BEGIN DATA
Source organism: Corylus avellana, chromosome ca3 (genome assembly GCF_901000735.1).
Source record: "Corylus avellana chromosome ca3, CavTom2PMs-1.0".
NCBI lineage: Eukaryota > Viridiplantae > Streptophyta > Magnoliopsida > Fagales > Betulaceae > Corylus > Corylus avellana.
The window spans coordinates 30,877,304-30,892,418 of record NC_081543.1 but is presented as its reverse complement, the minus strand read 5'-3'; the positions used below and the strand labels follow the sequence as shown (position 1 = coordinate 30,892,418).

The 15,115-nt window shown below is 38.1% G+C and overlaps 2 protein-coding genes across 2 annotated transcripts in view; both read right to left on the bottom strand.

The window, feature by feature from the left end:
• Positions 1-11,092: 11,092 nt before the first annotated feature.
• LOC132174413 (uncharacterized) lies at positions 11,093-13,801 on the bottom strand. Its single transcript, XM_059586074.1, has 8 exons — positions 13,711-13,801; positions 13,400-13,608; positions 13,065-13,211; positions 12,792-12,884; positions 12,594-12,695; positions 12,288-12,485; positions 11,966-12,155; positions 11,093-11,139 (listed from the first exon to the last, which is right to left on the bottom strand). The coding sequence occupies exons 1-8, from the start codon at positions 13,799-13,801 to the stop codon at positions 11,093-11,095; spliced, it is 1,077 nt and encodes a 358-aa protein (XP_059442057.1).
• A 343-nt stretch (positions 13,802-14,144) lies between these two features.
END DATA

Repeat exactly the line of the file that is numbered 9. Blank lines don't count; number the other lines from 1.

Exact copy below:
• A 343-nt stretch (positions 13,802-14,144) lies between these two features.